Registering with a doctor and knowing where to go if you feel unwell should be one of the first things you organise when you come to University, so find out how to register with a GP and other useful information on healthcare.
EU students and Healthcare after Brexit
The EHIC scheme is coming to an end on 31st December 2020 (this being the end of the UK’s transition period for leaving the EU). However, all overseas students studying full time in Scotland are exempt from being charged for most NHS services under the National Health Service (Charges to Overseas Visitors) (Scotland) Regulations 1989. This exemption will apply even after 31/12/20, as long as you are a full-time student.
If you are currently an EU student and you plan to stay in the UK longer than the length of your studies, and exercise a ‘Right to Reside’, it is advisable that you have comprehensive sickness insurance and also apply for (pre) settled status (see our previous information on the settlement scheme). If (pre) settled status is granted this will then allow you to access free NHS health care after your studies end.
If you need to find a doctor in the local area then one option is to contact the Barclay Medical Practice which has an office on campus. You can also search for your local doctor or dentist at NHS 24. If you’re not sure what health services are available in your local area, you can also check information on the NHS Inform website.
If you are worried about your health you might want to chat to your GP, or the University’s Counselling & Psychological Service.
If you are already registered with a GP outside of Glasgow, please note that you are only allowed to be permanently registered with one GP in the UK at any given time. You can however still approach any GP surgery for emergency treatment whilst in Glasgow. They are able to register you as a ‘temporary resident’ for up to 3 months. Beyond this 3 months, you would be expected to switch your GP from your home GP to a Glasgow-based one for the duration of your study.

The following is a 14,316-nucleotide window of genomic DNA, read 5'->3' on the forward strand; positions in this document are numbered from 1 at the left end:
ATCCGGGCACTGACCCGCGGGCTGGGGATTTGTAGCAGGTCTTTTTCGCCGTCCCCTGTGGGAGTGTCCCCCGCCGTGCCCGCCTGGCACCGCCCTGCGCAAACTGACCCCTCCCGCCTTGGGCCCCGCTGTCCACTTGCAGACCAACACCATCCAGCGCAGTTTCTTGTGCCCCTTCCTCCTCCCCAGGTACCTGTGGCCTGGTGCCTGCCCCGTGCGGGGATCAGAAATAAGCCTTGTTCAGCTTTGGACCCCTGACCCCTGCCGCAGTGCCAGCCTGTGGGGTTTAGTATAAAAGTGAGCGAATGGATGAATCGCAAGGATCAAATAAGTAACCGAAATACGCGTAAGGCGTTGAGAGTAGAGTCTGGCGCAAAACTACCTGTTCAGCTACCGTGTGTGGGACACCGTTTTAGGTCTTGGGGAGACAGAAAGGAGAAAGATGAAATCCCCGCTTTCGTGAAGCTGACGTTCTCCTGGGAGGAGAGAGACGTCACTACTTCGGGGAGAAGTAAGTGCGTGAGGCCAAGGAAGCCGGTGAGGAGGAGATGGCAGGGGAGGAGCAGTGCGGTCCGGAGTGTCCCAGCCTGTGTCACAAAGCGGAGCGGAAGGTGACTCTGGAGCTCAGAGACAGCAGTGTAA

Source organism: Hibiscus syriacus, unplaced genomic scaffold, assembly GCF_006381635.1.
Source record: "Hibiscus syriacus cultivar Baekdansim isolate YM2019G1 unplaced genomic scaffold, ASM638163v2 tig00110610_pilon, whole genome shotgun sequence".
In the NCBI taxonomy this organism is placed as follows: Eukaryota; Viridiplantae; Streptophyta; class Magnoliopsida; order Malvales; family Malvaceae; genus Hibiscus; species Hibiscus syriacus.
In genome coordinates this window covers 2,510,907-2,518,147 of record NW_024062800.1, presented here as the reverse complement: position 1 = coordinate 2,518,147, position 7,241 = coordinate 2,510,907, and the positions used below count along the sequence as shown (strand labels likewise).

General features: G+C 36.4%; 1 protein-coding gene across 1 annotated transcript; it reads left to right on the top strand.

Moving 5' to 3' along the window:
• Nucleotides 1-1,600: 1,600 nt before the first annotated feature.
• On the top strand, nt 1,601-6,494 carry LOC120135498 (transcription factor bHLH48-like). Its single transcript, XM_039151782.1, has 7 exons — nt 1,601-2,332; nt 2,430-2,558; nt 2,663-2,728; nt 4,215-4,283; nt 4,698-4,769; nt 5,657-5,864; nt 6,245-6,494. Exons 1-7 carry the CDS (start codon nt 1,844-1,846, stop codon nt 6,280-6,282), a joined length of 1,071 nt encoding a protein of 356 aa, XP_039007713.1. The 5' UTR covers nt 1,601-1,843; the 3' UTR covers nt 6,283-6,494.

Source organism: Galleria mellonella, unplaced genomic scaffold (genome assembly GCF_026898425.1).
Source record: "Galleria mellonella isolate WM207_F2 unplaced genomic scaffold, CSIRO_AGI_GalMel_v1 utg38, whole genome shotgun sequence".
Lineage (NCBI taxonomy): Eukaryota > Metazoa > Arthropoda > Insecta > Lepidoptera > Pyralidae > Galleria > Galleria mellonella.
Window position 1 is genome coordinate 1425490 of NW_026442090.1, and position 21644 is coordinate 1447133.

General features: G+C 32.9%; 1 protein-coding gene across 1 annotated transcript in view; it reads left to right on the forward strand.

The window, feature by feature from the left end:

Studies affected by Ill Health
If there is a chance that ill health might affect your coursework or preparation for an exam, you should talk to your Adviser of Studies or supervisor as soon as you can so that reasonable allowances can be made, for example extension of a deadline or deferment of an exam. If at all possible, don’t wait until after the exam or deadline has passed.
You should also ensure any absences or instances of “good cause” are recorded in your MyCampus so the University can consider these when calculating your grades. The University’s Regulations define “good cause” as meaning
“illness or other adverse personal circumstances affecting a candidate and resulting in either:
i) the candidate’s failure to attend an examination, or submit coursework at or by the due time or otherwise satisfy the requirements of the scheme of assessment appropriate to his or her programme of studies; or,
ii) the candidate’s performance in examination or other instrument of assessment being manifestly prejudiced.
A chronic medical condition shall not itself be considered a good cause, although a short term exacerbation of such a condition might be so judged.”
If you’re unsure if you should be recording something as “good cause” you can check with your Adviser of Studies/Supervisor or speak with the SRC Advice Centre.
Prescription Charges and other Health Costs
Prescription charges in Scotland have been abolished since April 2011. Dental checks and sight tests are also free for everyone on the NHS.
If you are 19 years old or over, you are more than likely still paying for glasses and other dental treatment. However, you can apply for help with these costs under the Low Income Scheme. You need to fill in a HC1 form, and the scheme will then determine whether you can afford to pay towards the cost of your treatment, and if so, how much. If you are eligible for help, you receive a certificate. You need to reapply for this every year.
You can get more information about help with health costs by phoning the helpline on 0300 330 1343.